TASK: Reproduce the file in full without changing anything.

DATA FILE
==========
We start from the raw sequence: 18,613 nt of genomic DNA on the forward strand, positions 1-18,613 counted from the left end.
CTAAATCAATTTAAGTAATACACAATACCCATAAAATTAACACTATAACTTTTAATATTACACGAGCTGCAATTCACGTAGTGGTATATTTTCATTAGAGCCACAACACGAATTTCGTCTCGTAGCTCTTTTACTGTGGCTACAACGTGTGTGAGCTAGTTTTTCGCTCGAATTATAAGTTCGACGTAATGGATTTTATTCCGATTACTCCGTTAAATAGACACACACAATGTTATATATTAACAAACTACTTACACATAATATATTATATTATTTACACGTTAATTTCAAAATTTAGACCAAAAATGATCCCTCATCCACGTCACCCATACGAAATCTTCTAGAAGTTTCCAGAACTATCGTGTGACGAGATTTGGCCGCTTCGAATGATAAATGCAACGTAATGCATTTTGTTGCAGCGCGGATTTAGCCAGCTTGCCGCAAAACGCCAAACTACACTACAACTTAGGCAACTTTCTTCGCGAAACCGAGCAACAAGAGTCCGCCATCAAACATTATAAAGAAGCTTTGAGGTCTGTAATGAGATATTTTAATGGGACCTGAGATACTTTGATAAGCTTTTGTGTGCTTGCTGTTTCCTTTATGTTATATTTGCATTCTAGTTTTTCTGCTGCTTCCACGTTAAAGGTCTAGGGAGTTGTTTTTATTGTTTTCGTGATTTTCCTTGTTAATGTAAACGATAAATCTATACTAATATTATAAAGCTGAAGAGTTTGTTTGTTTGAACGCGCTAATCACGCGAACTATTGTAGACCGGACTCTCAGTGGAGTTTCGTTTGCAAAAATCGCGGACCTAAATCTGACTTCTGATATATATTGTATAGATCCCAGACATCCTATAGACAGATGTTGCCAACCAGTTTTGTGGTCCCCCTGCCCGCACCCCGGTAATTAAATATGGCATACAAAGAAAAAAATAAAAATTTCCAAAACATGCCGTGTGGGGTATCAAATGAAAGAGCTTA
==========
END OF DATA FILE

We start from the raw sequence: 18,613 nt of genomic DNA on the forward strand, positions 1-18,613 counted from the left end.
CTAAATCAATTTAAGTAATACACAATACCCATAAAATTAACACTATAACTTTTAATATTACACGAGCTGCAATTCACGTAGTGGTATATTTTCATTAGAGCCACAACACGAATTTCGTCTCGTAGCTCTTTTACTGTGGCTACAACGTGTGTGAGCTAGTTTTTCGCTCGAATTATAAGTTCGACGTAATGGATTTTATTCCGATTACTCCGTTAAATAGACACACACAATGTTATATATTAACAAACTACTTACACATAATATATTATATTATTTACACGTTAATTTCAAAATTTAGACCAAAAATGATCCCTCATCCACGTCACCCATACGAAATCTTCTAGAAGTTTCCAGAACTATCGTGTGACGAGATTTGGCCGCTTCGAATGATAAATGCAACGTAATGCATTTTGTTGCAGCGCGGATTTAGCCAGCTTGCCGCAAAACGCCAAACTACACTACAACTTAGGCAACTTTCTTCGCGAAACCGAGCAACAAGAGTCCGCCATCAAACATTATAAAGAAGCTTTGAGGTCTGTAATGAGATATTTTAATGGGACCTGAGATACTTTGATAAGCTTTTGTGTGCTTGCTGTTTCCTTTATGTTATATTTGCATTCTAGTTTTTCTGCTGCTTCCACGTTAAAGGTCTAGGGAGTTGTTTTTATTGTTTTCGTGATTTTCCTTGTTAATGTAAACGATAAATCTATACTAATATTATAAAGCTGAAGAGTTTGTTTGTTTGAACGCGCTAATCACGCGAACTATTGTAGACCGGACTCTCAGTGGAGTTTCGTTTGCAAAAATCGCGGACCTAAATCTGACTTCTGATATATATTGTATAGATCCCAGACATCCTATAGACAGATGTTGCCAACCAGTTTTGTGGTCCCCCTGCCCGCACCCCGGTAATTAAATATGGCATACAAAGAAAAAAATAAAAATTTCCAAAACATGCCGTGTGGGGTATCAAATGAAAGAGCTTA